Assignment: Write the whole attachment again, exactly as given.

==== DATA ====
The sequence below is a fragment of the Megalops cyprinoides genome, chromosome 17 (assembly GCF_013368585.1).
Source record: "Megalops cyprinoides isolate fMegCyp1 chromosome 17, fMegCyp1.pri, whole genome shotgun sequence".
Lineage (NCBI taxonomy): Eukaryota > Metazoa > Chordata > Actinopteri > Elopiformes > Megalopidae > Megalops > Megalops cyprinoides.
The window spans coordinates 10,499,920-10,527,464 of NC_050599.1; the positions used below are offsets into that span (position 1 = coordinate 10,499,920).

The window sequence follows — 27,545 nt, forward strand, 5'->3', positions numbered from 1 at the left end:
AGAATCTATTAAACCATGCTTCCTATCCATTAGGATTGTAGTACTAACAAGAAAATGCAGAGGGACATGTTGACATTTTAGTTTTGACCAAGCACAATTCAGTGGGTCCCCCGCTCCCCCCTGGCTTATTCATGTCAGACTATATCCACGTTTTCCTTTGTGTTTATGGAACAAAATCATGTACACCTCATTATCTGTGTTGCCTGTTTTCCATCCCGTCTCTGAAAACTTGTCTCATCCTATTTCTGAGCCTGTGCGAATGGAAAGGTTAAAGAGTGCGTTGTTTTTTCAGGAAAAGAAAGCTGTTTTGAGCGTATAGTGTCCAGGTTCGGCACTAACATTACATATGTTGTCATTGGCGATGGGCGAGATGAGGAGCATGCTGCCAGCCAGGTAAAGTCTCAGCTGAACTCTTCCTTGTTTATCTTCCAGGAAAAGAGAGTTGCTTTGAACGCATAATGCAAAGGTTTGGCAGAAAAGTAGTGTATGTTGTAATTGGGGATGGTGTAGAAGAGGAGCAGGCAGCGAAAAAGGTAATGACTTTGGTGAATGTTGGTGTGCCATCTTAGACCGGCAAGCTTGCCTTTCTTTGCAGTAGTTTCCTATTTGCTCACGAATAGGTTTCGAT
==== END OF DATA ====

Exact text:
The sequence below is a fragment of the Megalops cyprinoides genome, chromosome 17 (assembly GCF_013368585.1).
Source record: "Megalops cyprinoides isolate fMegCyp1 chromosome 17, fMegCyp1.pri, whole genome shotgun sequence".
Lineage (NCBI taxonomy): Eukaryota > Metazoa > Chordata > Actinopteri > Elopiformes > Megalopidae > Megalops > Megalops cyprinoides.
The window spans coordinates 10,499,920-10,527,464 of NC_050599.1; the positions used below are offsets into that span (position 1 = coordinate 10,499,920).

The window sequence follows — 27,545 nt, forward strand, 5'->3', positions numbered from 1 at the left end:
AGAATCTATTAAACCATGCTTCCTATCCATTAGGATTGTAGTACTAACAAGAAAATGCAGAGGGACATGTTGACATTTTAGTTTTGACCAAGCACAATTCAGTGGGTCCCCCGCTCCCCCCTGGCTTATTCATGTCAGACTATATCCACGTTTTCCTTTGTGTTTATGGAACAAAATCATGTACACCTCATTATCTGTGTTGCCTGTTTTCCATCCCGTCTCTGAAAACTTGTCTCATCCTATTTCTGAGCCTGTGCGAATGGAAAGGTTAAAGAGTGCGTTGTTTTTTCAGGAAAAGAAAGCTGTTTTGAGCGTATAGTGTCCAGGTTCGGCACTAACATTACATATGTTGTCATTGGCGATGGGCGAGATGAGGAGCATGCTGCCAGCCAGGTAAAGTCTCAGCTGAACTCTTCCTTGTTTATCTTCCAGGAAAAGAGAGTTGCTTTGAACGCATAATGCAAAGGTTTGGCAGAAAAGTAGTGTATGTTGTAATTGGGGATGGTGTAGAAGAGGAGCAGGCAGCGAAAAAGGTAATGACTTTGGTGAATGTTGGTGTGCCATCTTAGACCGGCAAGCTTGCCTTTCTTTGCAGTAGTTTCCTATTTGCTCACGAATAGGTTTCGAT